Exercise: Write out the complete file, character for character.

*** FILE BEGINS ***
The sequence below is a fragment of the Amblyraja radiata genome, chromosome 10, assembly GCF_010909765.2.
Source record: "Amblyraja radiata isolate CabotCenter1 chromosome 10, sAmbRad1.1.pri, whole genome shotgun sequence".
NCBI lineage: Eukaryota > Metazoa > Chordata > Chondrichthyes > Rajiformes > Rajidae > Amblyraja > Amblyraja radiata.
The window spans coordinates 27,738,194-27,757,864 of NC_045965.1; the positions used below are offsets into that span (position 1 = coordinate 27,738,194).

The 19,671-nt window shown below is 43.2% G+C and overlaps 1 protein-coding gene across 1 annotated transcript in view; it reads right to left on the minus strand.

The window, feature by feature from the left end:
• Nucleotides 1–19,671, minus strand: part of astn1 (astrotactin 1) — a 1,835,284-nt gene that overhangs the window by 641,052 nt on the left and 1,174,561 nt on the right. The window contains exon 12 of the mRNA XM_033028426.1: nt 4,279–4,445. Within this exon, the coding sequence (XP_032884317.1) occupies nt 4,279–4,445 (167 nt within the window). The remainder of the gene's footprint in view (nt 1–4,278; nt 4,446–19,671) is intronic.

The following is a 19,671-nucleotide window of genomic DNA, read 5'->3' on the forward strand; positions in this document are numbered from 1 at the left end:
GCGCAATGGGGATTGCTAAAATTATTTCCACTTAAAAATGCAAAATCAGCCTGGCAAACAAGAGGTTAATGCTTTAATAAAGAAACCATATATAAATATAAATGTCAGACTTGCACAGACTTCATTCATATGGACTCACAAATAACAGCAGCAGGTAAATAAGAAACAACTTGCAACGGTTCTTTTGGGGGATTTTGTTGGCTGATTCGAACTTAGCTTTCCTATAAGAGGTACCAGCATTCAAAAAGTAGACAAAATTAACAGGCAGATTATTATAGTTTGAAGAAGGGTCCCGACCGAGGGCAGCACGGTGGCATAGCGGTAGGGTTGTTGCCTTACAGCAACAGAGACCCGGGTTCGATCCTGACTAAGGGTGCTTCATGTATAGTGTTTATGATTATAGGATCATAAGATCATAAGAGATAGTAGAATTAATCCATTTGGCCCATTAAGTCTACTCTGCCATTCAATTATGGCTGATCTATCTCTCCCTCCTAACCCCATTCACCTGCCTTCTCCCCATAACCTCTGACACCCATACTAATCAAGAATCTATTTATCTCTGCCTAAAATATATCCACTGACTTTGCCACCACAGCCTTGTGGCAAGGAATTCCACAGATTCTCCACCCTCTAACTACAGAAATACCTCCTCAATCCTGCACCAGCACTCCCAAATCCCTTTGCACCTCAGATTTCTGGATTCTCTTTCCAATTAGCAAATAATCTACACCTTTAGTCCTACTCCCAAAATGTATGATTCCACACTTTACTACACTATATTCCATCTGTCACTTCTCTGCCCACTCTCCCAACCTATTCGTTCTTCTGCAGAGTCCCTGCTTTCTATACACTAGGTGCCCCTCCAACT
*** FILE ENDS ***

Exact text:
The sequence below is a fragment of the Amblyraja radiata genome, chromosome 10, assembly GCF_010909765.2.
Source record: "Amblyraja radiata isolate CabotCenter1 chromosome 10, sAmbRad1.1.pri, whole genome shotgun sequence".
NCBI lineage: Eukaryota > Metazoa > Chordata > Chondrichthyes > Rajiformes > Rajidae > Amblyraja > Amblyraja radiata.
The window spans coordinates 27,738,194-27,757,864 of NC_045965.1; the positions used below are offsets into that span (position 1 = coordinate 27,738,194).

The 19,671-nt window shown below is 43.2% G+C and overlaps 1 protein-coding gene across 1 annotated transcript in view; it reads right to left on the minus strand.

The window, feature by feature from the left end:
• Nucleotides 1–19,671, minus strand: part of astn1 (astrotactin 1) — a 1,835,284-nt gene that overhangs the window by 641,052 nt on the left and 1,174,561 nt on the right. The window contains exon 12 of the mRNA XM_033028426.1: nt 4,279–4,445. Within this exon, the coding sequence (XP_032884317.1) occupies nt 4,279–4,445 (167 nt within the window). The remainder of the gene's footprint in view (nt 1–4,278; nt 4,446–19,671) is intronic.

The following is a 19,671-nucleotide window of genomic DNA, read 5'->3' on the forward strand; positions in this document are numbered from 1 at the left end:
GCGCAATGGGGATTGCTAAAATTATTTCCACTTAAAAATGCAAAATCAGCCTGGCAAACAAGAGGTTAATGCTTTAATAAAGAAACCATATATAAATATAAATGTCAGACTTGCACAGACTTCATTCATATGGACTCACAAATAACAGCAGCAGGTAAATAAGAAACAACTTGCAACGGTTCTTTTGGGGGATTTTGTTGGCTGATTCGAACTTAGCTTTCCTATAAGAGGTACCAGCATTCAAAAAGTAGACAAAATTAACAGGCAGATTATTATAGTTTGAAGAAGGGTCCCGACCGAGGGCAGCACGGTGGCATAGCGGTAGGGTTGTTGCCTTACAGCAACAGAGACCCGGGTTCGATCCTGACTAAGGGTGCTTCATGTATAGTGTTTATGATTATAGGATCATAAGATCATAAGAGATAGTAGAATTAATCCATTTGGCCCATTAAGTCTACTCTGCCATTCAATTATGGCTGATCTATCTCTCCCTCCTAACCCCATTCACCTGCCTTCTCCCCATAACCTCTGACACCCATACTAATCAAGAATCTATTTATCTCTGCCTAAAATATATCCACTGACTTTGCCACCACAGCCTTGTGGCAAGGAATTCCACAGATTCTCCACCCTCTAACTACAGAAATACCTCCTCAATCCTGCACCAGCACTCCCAAATCCCTTTGCACCTCAGATTTCTGGATTCTCTTTCCAATTAGCAAATAATCTACACCTTTAGTCCTACTCCCAAAATGTATGATTCCACACTTTACTACACTATATTCCATCTGTCACTTCTCTGCCCACTCTCCCAACCTATTCGTTCTTCTGCAGAGTCCCTGCTTTCTATACACTAGGTGCCCCTCCAACT